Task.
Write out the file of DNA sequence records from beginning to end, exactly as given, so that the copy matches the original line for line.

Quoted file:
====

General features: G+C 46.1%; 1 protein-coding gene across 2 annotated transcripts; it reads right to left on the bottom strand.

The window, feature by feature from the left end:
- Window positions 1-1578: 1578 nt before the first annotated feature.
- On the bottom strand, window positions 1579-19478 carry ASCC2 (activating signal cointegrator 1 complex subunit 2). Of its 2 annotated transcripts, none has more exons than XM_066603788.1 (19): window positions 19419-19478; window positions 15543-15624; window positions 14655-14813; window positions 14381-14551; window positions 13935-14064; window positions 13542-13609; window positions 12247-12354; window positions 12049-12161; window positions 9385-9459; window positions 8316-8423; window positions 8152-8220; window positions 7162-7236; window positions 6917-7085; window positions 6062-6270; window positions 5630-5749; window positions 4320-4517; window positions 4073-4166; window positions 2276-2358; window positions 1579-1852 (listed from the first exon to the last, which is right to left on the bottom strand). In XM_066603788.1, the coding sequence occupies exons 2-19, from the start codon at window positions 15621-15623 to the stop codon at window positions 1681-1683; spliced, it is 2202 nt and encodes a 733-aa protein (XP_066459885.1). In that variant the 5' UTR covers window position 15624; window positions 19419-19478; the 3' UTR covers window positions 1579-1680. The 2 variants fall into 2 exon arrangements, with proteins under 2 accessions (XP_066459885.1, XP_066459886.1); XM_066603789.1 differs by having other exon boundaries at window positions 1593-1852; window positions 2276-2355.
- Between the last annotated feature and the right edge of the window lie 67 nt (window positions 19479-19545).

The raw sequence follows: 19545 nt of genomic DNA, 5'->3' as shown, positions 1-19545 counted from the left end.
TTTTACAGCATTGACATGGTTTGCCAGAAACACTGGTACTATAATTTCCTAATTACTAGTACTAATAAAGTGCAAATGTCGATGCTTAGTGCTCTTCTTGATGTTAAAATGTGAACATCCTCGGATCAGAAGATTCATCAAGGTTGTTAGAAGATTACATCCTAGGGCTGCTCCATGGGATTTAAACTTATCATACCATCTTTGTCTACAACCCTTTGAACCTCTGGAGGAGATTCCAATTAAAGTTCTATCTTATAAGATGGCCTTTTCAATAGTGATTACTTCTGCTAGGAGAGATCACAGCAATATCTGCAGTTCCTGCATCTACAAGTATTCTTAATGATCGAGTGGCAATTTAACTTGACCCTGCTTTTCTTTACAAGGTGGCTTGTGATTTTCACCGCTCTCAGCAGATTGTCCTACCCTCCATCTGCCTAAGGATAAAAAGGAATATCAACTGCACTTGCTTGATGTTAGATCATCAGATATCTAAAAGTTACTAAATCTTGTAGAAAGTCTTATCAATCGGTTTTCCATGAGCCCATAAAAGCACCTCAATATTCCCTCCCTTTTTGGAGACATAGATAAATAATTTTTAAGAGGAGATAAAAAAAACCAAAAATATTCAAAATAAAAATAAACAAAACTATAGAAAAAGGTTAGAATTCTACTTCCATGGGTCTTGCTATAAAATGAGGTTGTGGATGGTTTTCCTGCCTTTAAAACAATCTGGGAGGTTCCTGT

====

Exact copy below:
General features: G+C 46.1%; 1 protein-coding gene across 2 annotated transcripts; it reads right to left on the bottom strand.

The window, feature by feature from the left end:
- Window positions 1-1578: 1578 nt before the first annotated feature.
- On the bottom strand, window positions 1579-19478 carry ASCC2 (activating signal cointegrator 1 complex subunit 2). Of its 2 annotated transcripts, none has more exons than XM_066603788.1 (19): window positions 19419-19478; window positions 15543-15624; window positions 14655-14813; window positions 14381-14551; window positions 13935-14064; window positions 13542-13609; window positions 12247-12354; window positions 12049-12161; window positions 9385-9459; window positions 8316-8423; window positions 8152-8220; window positions 7162-7236; window positions 6917-7085; window positions 6062-6270; window positions 5630-5749; window positions 4320-4517; window positions 4073-4166; window positions 2276-2358; window positions 1579-1852 (listed from the first exon to the last, which is right to left on the bottom strand). In XM_066603788.1, the coding sequence occupies exons 2-19, from the start codon at window positions 15621-15623 to the stop codon at window positions 1681-1683; spliced, it is 2202 nt and encodes a 733-aa protein (XP_066459885.1). In that variant the 5' UTR covers window position 15624; window positions 19419-19478; the 3' UTR covers window positions 1579-1680. The 2 variants fall into 2 exon arrangements, with proteins under 2 accessions (XP_066459885.1, XP_066459886.1); XM_066603789.1 differs by having other exon boundaries at window positions 1593-1852; window positions 2276-2355.
- Between the last annotated feature and the right edge of the window lie 67 nt (window positions 19479-19545).

The raw sequence follows: 19545 nt of genomic DNA, 5'->3' as shown, positions 1-19545 counted from the left end.
TTTTACAGCATTGACATGGTTTGCCAGAAACACTGGTACTATAATTTCCTAATTACTAGTACTAATAAAGTGCAAATGTCGATGCTTAGTGCTCTTCTTGATGTTAAAATGTGAACATCCTCGGATCAGAAGATTCATCAAGGTTGTTAGAAGATTACATCCTAGGGCTGCTCCATGGGATTTAAACTTATCATACCATCTTTGTCTACAACCCTTTGAACCTCTGGAGGAGATTCCAATTAAAGTTCTATCTTATAAGATGGCCTTTTCAATAGTGATTACTTCTGCTAGGAGAGATCACAGCAATATCTGCAGTTCCTGCATCTACAAGTATTCTTAATGATCGAGTGGCAATTTAACTTGACCCTGCTTTTCTTTACAAGGTGGCTTGTGATTTTCACCGCTCTCAGCAGATTGTCCTACCCTCCATCTGCCTAAGGATAAAAAGGAATATCAACTGCACTTGCTTGATGTTAGATCATCAGATATCTAAAAGTTACTAAATCTTGTAGAAAGTCTTATCAATCGGTTTTCCATGAGCCCATAAAAGCACCTCAATATTCCCTCCCTTTTTGGAGACATAGATAAATAATTTTTAAGAGGAGATAAAAAAAACCAAAAATATTCAAAATAAAAATAAACAAAACTATAGAAAAAGGTTAGAATTCTACTTCCATGGGTCTTGCTATAAAATGAGGTTGTGGATGGTTTTCCTGCCTTTAAAACAATCTGGGAGGTTCCTGT